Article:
Neighbor Love and Punishment
In Christianity, Judaism and Islam the faithful are enjoined to live in peace with their neighbor, to treat them kindly or even to love them. This command has its secular equivalent when a peaceful world, a world free of war and cruelty is set as a goal of political action.
This injunction to universal kindness is pulled up short in the face of cruelty when neighbors oppress neighbors. We are reminded that this is the hundreth anniversary of what is known to historians as the "Red Summer" when white mobs burned black churches, often with their congregations still inside and then went on rampages of lynchings in which hundreds of African-Americans died. One of those burned churches was rebuilt. It was burned down the gain in 2014. In 2016 several black churches fell victim to arson attacks in Louisiana. The cruelty of 100 years ago continues to this day. The advocates of peace and reconciliation are facing serious challenges today.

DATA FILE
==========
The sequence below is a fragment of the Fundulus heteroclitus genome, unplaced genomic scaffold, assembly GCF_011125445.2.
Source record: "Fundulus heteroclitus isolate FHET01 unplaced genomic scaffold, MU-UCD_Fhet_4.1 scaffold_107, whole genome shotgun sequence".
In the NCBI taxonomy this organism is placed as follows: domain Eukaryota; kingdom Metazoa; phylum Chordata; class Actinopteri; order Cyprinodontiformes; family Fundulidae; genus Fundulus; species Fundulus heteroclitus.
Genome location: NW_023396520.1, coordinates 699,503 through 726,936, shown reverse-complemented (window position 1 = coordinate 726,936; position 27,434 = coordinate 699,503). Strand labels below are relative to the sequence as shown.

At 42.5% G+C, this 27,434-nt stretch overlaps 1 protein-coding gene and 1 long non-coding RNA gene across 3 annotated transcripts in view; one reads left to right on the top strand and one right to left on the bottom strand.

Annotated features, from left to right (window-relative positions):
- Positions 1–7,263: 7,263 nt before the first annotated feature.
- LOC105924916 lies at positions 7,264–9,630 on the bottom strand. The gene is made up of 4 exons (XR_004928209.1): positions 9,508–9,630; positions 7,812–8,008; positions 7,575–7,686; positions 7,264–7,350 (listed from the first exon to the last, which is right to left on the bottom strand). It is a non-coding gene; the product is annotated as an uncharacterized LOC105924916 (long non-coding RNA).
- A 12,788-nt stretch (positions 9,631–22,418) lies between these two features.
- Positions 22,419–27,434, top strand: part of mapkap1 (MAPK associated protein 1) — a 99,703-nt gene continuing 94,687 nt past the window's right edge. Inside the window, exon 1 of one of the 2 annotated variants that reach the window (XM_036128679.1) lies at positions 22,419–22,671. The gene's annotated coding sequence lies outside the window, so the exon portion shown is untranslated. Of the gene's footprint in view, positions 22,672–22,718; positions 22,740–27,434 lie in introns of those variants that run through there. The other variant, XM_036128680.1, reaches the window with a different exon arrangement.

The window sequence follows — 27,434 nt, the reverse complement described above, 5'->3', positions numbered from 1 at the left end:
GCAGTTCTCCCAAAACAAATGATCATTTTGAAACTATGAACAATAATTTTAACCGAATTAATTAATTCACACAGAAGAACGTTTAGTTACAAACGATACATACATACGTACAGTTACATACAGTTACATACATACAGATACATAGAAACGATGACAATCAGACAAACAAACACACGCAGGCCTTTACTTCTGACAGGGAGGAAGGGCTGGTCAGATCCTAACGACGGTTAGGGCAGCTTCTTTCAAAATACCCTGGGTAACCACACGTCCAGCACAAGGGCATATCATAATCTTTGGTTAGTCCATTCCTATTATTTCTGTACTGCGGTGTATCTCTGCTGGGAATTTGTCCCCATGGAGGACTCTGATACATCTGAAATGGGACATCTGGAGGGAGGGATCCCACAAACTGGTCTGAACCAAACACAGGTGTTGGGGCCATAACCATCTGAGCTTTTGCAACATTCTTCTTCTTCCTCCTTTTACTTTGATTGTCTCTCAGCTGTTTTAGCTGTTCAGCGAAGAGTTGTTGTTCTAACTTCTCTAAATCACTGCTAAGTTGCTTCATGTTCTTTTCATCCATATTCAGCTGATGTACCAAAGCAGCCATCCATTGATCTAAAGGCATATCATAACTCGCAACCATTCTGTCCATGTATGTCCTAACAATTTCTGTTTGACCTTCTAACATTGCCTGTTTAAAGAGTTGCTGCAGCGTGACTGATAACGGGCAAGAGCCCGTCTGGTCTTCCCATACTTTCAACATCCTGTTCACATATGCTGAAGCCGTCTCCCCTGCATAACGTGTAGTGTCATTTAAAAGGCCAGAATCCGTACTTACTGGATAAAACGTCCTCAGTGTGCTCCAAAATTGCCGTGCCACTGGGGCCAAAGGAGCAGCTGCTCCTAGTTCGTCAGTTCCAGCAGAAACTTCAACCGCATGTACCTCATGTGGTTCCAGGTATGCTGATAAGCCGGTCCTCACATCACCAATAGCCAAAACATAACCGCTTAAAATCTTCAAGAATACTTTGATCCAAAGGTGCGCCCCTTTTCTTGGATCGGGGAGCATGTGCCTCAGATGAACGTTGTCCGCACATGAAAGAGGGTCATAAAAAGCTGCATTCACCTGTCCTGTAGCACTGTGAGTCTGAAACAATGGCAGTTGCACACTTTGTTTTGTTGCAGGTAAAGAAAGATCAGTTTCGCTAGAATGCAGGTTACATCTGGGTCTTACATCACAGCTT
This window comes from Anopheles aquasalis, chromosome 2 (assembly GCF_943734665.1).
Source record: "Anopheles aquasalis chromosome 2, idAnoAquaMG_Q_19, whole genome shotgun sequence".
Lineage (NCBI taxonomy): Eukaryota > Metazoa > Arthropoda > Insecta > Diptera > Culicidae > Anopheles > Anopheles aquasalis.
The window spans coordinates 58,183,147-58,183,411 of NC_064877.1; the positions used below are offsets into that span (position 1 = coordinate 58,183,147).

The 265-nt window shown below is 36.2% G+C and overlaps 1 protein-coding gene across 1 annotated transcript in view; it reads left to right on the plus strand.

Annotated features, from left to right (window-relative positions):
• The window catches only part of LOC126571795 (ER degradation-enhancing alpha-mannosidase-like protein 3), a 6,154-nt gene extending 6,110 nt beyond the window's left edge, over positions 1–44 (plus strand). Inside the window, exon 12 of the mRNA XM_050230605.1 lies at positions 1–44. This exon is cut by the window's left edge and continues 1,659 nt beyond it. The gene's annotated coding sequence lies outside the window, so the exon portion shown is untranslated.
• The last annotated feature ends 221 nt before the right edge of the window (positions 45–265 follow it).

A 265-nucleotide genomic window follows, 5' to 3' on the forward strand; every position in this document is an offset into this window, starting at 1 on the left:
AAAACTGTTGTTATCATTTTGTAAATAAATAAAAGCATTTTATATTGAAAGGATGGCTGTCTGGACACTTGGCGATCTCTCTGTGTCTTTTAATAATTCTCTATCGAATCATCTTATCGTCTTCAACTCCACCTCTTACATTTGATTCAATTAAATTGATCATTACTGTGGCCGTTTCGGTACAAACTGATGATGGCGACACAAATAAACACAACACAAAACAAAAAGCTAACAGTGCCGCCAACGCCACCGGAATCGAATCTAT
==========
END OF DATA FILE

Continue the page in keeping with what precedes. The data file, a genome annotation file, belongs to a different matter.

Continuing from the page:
Dedicated to a world of peace, whether for religious reasons or following secular political principles, how shall we treat the arsonists, the lynch mobs, the murderers? At this moment, in Togo, a small African country that only very recently emerged from a brutal dictatorship, maintained by murdering often innocent citizens, a Truth and Reconciliation Commission encourages citizens to confess whatever terrific part they played in the past and for the victims to try to reconcile with the guilty parties. The assassins will not be tried in a court of law, they do not face long periods of incarceration or even death. The goal of the Truth and Reconciliation Commission is to reunify a population divided for many years between the henchmen of the dictatorship and the victimized population at large. Here is one way in which the religious and secular political injunction to practice kindness to all is actually being applied. Not everyone is satisfied with this interpretation of neighborly love. Surely, they say an important part of loving your neighbor is to respect them. One form of paying respect to human beings is to hold them responsible for their actions. You disrespect them if you do not pay attention to their actions, may those be acts of heroism or self-sacrifice or maybe they be deceitful acts or acts of violence. Refusing to acknowledge what a person has done, how he lived his life, whether she contributed to the well-being of our community or acted to destroy it is to deny respect to the perpetrators of civil oppression and war, the recognition that is an important element of respect. If you forget how a person has lived his life, how he injured neighbors he did not even know, you refuse the person the respect and thus the kindness or love you are professing.. The forgiveness of the Truth and Reconciliation Commission denies genuine respect to the persons offered forgiveness. Can one forgive and respect a person guilty of exceptional cruelty? It is a question that is not easy to answer. The truth is that forgiveness may be respectful, fully horrified by the action of the person before us, or it may be as it were absent-minded, unthinking and more or less mechanical. In that case it clearly denies the person forgiven the respect they are entitled to. Respectful forgiveness makes difficult demands on the person trying to forgive. But punishment as it is demanded by the enemies of Truth and Reconciliation Commissions continues the cycle of brutality. It inflicts pain on those who inflicted pains on others. Now they are aggrieved and the cycle of victimization is being continued. However heartfelt our desire for peace and an end to inflicting pain on those who have inflicted pain on others, that end remains unattainable unless we practice what we preach and forgive. Punishment as the response to breaking the peace will never allow us to restore a more durable peace than we have accomplished so far. Fully aware of the misdeeds of those who supported and practiced violence against their fellow citizens, we need nevertheless to allow them back into our community in order to try to heal it and allow it once again to come together and to create as much harmony as it can. That is the true meaning of the injunction to love our neighbor, to befriend our neighbors and to be genuine promoters of peace.